Biomass Essay

3487 Words Jul 20th, 2014 14 Pages
English 101
Linda Martin
Research Paper
Jordan Hartt
November 29, 2010

Slash/Burn and Chips

An argument for Biomass Co-Generation

Biomass co-generation is the historically proved approach to energy production. For thousands of years, the Plains Indians (then early settlers) used buffalo chips to build fires to heat their tepees (and sod huts). This was probably the first use of biomass energy in America. Early settlers learned from the Indians to heat their sod huts. After the buffalo became extinct, cow chips were used. On the plains there weren’t many trees and coal had not been discovered there, so this was a matter of survival (Whyte n.d.). Once the chips were dried in the sun they were almost odorless, and placed outside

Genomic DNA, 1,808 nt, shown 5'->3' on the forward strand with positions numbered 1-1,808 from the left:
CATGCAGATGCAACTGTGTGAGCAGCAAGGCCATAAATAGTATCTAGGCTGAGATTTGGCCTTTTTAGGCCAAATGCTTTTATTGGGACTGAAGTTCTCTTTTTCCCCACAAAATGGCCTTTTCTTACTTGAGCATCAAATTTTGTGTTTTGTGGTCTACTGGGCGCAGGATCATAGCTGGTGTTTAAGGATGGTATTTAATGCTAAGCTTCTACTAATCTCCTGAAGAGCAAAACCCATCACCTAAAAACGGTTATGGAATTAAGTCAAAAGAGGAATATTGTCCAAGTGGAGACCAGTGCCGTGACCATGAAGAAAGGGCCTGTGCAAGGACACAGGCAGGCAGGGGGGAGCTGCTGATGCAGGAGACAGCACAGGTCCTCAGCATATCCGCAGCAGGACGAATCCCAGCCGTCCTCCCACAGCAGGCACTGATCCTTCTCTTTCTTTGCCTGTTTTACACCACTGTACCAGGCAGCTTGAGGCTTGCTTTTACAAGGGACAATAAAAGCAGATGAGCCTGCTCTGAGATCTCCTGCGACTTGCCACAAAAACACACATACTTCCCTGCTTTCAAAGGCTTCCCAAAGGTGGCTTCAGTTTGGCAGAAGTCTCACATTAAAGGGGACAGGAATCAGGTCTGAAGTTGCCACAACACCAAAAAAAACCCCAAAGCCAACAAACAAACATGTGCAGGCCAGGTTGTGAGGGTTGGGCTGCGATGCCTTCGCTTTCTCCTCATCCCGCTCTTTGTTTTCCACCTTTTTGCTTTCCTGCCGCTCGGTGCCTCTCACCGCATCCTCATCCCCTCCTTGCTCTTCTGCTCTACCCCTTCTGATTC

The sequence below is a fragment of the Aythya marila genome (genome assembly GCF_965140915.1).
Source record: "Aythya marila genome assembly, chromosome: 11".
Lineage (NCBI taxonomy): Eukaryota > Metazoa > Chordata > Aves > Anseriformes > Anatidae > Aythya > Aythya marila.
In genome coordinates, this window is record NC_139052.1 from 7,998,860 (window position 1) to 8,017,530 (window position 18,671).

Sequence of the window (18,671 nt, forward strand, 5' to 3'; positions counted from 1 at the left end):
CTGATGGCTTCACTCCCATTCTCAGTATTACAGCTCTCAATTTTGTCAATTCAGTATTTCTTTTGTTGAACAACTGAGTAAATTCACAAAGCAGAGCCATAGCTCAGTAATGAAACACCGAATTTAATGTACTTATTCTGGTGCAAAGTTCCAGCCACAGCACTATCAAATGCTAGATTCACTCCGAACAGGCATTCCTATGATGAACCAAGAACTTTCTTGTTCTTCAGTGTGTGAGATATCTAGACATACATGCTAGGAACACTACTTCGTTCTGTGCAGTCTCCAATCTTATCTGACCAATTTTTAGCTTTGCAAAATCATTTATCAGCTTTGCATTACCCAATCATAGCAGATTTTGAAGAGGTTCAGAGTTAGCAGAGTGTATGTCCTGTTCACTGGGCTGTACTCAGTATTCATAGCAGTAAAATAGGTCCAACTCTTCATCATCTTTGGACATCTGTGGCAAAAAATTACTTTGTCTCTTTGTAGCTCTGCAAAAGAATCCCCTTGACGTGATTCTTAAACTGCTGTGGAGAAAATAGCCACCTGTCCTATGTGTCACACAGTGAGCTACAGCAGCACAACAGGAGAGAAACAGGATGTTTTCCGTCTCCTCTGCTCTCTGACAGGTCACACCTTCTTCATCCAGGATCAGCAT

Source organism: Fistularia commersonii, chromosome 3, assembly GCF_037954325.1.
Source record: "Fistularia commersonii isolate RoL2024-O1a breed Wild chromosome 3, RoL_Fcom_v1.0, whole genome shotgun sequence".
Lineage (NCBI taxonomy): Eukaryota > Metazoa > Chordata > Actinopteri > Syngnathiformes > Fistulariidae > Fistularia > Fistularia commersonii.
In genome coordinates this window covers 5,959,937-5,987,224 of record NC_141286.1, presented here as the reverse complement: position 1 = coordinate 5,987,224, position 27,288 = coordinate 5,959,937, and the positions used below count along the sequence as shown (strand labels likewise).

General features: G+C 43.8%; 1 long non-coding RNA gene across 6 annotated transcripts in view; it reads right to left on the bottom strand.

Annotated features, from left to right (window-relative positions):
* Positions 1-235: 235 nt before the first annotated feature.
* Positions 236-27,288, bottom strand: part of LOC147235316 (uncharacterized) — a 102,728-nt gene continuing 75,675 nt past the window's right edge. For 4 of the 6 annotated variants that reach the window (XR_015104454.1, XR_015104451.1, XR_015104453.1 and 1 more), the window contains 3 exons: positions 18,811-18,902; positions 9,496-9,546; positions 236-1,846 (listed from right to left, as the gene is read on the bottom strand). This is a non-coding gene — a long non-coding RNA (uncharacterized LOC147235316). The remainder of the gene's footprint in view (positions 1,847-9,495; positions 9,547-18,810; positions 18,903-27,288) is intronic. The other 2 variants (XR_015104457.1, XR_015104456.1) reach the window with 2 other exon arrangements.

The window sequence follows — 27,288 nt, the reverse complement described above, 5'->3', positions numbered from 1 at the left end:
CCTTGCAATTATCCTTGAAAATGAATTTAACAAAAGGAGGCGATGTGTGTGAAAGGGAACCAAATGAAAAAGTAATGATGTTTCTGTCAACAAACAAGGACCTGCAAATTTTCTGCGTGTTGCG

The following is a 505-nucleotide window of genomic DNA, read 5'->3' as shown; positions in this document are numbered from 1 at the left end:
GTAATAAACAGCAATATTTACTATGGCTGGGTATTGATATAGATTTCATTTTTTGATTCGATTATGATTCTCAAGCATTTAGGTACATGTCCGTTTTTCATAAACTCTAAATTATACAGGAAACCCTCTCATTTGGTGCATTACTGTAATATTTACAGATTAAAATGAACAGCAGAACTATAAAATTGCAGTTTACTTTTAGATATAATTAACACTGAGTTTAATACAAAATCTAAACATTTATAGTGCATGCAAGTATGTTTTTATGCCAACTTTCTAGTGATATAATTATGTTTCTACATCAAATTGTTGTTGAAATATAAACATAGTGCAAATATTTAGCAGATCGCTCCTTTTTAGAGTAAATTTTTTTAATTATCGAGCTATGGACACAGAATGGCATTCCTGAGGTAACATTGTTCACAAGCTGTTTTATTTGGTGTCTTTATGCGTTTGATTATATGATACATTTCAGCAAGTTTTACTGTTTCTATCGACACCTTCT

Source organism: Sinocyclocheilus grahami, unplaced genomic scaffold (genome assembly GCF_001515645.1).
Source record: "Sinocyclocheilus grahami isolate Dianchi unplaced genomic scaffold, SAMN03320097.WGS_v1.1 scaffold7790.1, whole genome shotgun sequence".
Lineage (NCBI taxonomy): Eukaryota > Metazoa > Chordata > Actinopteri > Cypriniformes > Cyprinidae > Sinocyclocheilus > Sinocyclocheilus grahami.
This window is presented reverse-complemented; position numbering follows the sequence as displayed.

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Formerly Daishowa America Co., Ltd, the mill was originally built in 1920 at the base of Ediz Hook on the Strait of Juan de Fuca and is located in Port Angeles, Washington. A de-inking facility was constructed in 1992 and processes upwards of 80,000 tons of recycled paper each year. It is one of the few de-inking facilities in North America that can recycle old telephone directories. The Nippon Paper mill employs 244 employees and produces 160,000 tons of telephones directory paper a year. Approximately 60% of the pulp used is from mechanically refined fiber. The other approximate forty percent is from the de-inking (removing ink and other finishing materials, like coatings, sizing, and adhesives from printed paper (De-inking n.d.) and pulping system used to recycle residential wastepaper and old telephone books (Nippon Paper Industries USA Co. n.d.). Next month, Nippon Paper Industries USA Inc. will celebrate their 90th anniversary. In a business group’s weekly breakfast meeting held by the Port Angeles Business Association (PABA), Nippon will receive special recognition for its “history of employing many of their residents, providing their youth with scholarships, and sponsoring community endeavors that contribute to the health and welfare of the community” (Business Politics and Environment 2010). Pam McWethy, Sarah Goldblatt, and Michele Burns are members of the PT AirWatchers. They were on the Taylor Street dock in Port Townsend

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